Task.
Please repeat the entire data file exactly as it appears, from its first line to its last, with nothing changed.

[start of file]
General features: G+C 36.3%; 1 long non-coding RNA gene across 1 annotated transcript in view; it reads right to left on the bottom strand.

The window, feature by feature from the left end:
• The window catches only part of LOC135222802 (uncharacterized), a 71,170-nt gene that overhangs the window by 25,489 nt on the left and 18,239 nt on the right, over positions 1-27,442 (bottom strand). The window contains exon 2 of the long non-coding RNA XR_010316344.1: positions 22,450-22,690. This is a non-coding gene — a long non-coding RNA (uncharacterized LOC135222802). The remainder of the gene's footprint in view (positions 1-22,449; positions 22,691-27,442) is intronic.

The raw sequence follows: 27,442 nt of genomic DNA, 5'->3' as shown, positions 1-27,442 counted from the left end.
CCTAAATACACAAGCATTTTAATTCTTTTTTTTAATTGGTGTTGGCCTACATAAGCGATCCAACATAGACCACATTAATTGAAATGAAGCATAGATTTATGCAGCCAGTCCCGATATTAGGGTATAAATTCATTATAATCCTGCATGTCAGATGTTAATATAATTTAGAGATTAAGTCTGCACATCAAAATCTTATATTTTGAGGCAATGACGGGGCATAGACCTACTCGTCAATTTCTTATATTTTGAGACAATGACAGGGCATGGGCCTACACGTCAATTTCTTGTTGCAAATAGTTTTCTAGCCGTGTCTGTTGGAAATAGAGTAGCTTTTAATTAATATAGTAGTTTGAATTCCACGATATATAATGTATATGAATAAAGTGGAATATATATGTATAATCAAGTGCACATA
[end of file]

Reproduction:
General features: G+C 36.3%; 1 long non-coding RNA gene across 1 annotated transcript in view; it reads right to left on the bottom strand.

The window, feature by feature from the left end:
• The window catches only part of LOC135222802 (uncharacterized), a 71,170-nt gene that overhangs the window by 25,489 nt on the left and 18,239 nt on the right, over positions 1-27,442 (bottom strand). The window contains exon 2 of the long non-coding RNA XR_010316344.1: positions 22,450-22,690. This is a non-coding gene — a long non-coding RNA (uncharacterized LOC135222802). The remainder of the gene's footprint in view (positions 1-22,449; positions 22,691-27,442) is intronic.

The raw sequence follows: 27,442 nt of genomic DNA, 5'->3' as shown, positions 1-27,442 counted from the left end.
CCTAAATACACAAGCATTTTAATTCTTTTTTTTAATTGGTGTTGGCCTACATAAGCGATCCAACATAGACCACATTAATTGAAATGAAGCATAGATTTATGCAGCCAGTCCCGATATTAGGGTATAAATTCATTATAATCCTGCATGTCAGATGTTAATATAATTTAGAGATTAAGTCTGCACATCAAAATCTTATATTTTGAGGCAATGACGGGGCATAGACCTACTCGTCAATTTCTTATATTTTGAGACAATGACAGGGCATGGGCCTACACGTCAATTTCTTGTTGCAAATAGTTTTCTAGCCGTGTCTGTTGGAAATAGAGTAGCTTTTAATTAATATAGTAGTTTGAATTCCACGATATATAATGTATATGAATAAAGTGGAATATATATGTATAATCAAGTGCACATA